Friday, September 17, 2010
A bit real
This week a blog friend, wrote and told me she had fibromyalgia. Normally, I would just feel so bad for that person(s) and try to encourage them. This time, I started crying while looking at my laptop. I was thinking, "Please Lord, not another one". I know the battle it is. It is not a death sentence, but it is a up-hill struggle ALMOST everyday. I try not to dwell on it, or even blog on it. Today I will only because, there will be people with "Chronic diseases" come in your life. Be gentle with them....it is a lonely walk. Why, because...truly in my case, "The spirit is willing but the flesh is oh so weak". I say "no" to most things. I do everything in spurts. I can walk into a store and browse for minutes compared to what I used to do...I most often will leave my husband to wait in line or finish as I just need to get to the car, I hurt so bad. My sleep is horrible...most people with fibro have this symptom.
I get asked most often about meds. Well, it seems like everything has it's side effects, right now the side effects seem to make everything worse. I tend to "bite the bullet". I can't get tough, or "man up"...and let me tell you IF anyone I know had this just for a few hours, they would finally "get it". I am not bitter--that passed long ago. I just miss the "old me". I think those I love, miss the old Deby. So today, I write a bit more about this struggle, just in case you or someone you know gets stricken with this. I know it could be WORSE. I CLING to:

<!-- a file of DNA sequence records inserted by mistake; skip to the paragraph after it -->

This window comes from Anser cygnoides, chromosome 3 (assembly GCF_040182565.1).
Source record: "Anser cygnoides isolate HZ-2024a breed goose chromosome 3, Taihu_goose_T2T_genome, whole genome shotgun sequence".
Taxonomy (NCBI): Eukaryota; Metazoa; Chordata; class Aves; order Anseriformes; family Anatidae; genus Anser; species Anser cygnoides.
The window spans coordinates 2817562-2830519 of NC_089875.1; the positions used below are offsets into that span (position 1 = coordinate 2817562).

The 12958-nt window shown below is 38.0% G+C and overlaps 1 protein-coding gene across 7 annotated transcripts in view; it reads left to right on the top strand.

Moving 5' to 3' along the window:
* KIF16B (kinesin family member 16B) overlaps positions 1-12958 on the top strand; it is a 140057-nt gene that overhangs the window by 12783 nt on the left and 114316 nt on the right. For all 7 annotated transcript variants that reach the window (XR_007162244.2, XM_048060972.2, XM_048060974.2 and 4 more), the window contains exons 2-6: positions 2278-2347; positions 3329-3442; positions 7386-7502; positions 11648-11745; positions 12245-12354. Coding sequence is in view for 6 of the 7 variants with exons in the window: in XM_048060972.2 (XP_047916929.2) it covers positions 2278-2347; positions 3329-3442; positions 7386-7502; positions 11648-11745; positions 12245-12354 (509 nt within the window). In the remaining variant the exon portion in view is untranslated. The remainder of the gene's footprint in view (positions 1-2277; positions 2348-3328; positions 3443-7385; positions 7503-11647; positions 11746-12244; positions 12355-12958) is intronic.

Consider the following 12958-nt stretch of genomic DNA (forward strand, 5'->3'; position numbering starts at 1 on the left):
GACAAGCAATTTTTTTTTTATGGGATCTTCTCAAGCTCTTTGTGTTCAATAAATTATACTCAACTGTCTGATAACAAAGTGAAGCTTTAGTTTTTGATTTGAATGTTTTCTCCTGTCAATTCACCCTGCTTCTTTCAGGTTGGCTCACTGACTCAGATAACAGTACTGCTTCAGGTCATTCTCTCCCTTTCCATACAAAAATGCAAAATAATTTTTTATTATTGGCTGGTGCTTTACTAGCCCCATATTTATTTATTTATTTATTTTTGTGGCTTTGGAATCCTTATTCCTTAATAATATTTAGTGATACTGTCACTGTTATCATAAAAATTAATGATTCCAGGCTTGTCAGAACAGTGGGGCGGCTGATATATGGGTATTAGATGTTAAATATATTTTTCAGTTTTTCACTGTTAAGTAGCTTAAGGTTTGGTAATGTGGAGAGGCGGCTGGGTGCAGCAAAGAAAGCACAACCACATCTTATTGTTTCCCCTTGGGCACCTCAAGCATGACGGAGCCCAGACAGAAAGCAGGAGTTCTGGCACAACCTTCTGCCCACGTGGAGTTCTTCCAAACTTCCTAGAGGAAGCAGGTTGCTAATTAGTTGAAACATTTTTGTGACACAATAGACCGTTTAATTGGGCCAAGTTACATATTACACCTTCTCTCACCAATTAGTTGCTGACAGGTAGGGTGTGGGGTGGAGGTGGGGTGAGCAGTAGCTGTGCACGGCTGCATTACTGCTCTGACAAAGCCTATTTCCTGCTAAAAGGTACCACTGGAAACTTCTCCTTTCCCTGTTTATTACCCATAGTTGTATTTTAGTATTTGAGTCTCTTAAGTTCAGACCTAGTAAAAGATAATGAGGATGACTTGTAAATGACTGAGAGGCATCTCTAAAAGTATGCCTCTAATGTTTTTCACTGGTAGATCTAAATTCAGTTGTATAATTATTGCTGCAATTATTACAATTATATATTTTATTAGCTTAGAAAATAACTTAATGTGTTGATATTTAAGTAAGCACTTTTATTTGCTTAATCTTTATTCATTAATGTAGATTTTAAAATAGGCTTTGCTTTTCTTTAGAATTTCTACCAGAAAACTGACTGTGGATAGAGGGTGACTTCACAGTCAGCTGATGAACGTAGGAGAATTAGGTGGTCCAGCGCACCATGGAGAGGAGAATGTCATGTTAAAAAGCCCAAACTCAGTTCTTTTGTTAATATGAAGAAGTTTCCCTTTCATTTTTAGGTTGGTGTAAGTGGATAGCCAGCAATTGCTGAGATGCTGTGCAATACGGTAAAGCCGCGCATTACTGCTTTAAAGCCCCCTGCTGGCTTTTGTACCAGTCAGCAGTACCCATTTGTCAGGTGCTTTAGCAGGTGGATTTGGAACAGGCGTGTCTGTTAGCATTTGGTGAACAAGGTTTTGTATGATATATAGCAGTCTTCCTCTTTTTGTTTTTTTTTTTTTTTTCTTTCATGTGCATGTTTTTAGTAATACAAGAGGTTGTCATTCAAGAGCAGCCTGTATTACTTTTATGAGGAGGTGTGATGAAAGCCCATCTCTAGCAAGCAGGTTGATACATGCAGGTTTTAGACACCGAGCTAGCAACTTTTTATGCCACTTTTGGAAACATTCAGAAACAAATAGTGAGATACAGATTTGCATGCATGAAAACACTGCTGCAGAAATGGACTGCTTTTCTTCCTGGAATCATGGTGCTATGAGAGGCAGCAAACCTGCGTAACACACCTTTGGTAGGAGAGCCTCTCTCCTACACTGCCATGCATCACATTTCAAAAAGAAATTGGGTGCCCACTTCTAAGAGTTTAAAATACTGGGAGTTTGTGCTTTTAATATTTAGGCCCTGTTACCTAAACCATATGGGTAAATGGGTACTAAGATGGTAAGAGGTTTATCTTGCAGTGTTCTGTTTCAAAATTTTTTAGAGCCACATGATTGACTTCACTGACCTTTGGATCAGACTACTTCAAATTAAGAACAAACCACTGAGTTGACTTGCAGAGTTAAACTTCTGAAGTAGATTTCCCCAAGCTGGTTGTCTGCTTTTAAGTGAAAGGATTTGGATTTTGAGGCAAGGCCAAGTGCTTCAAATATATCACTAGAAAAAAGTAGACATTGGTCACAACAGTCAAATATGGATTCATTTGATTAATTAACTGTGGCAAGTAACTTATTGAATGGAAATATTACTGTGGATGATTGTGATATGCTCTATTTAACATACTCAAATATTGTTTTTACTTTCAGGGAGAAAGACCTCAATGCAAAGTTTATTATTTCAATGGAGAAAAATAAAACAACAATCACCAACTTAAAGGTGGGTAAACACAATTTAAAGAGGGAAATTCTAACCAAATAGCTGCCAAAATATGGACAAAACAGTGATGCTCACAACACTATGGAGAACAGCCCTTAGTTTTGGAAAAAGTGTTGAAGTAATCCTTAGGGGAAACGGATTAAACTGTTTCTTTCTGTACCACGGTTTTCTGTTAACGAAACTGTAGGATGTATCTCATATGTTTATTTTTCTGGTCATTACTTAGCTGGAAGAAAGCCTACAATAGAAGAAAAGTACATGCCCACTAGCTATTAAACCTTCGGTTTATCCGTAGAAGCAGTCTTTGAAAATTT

And we know that all things work together for good to them that love God, to them who are the called according to his purpose.
I share this quote from Rochelle's Learning to Trust Blog:
“In [Fibromyalgia], there is a generalized disturbance of how pain is processed. As the central nervous system becomes more sensitized, pain becomes more intense in response to any given stimulus, and this pain does not diminish as quickly as it does in a healthy individual. Eventually, the pain remains long after the stimulus or cause has ended. The FM patient feels amplified pain, and also may experience sensations of pain in response to normally nonpainful stimuli such as noise, touch, and light. The cognitive dysfunction that may also accompany FM can massively disrupt the patient’s lifestyle. You keep losing things, and you begin to think that one of them is your mind. The world has become a game where the rules change daily, and nobody tells you what they are. You can easily become overwhelmed.”
~ From the Foreword, Mari Skelly, Women Living with Fibromyalgia, ©2002
Yes,it could be worse. There are some that read my blog, that have "worse". This is not for them. It is for my friend who was just diagnosed and for me, sometimes I just need to be a bit real.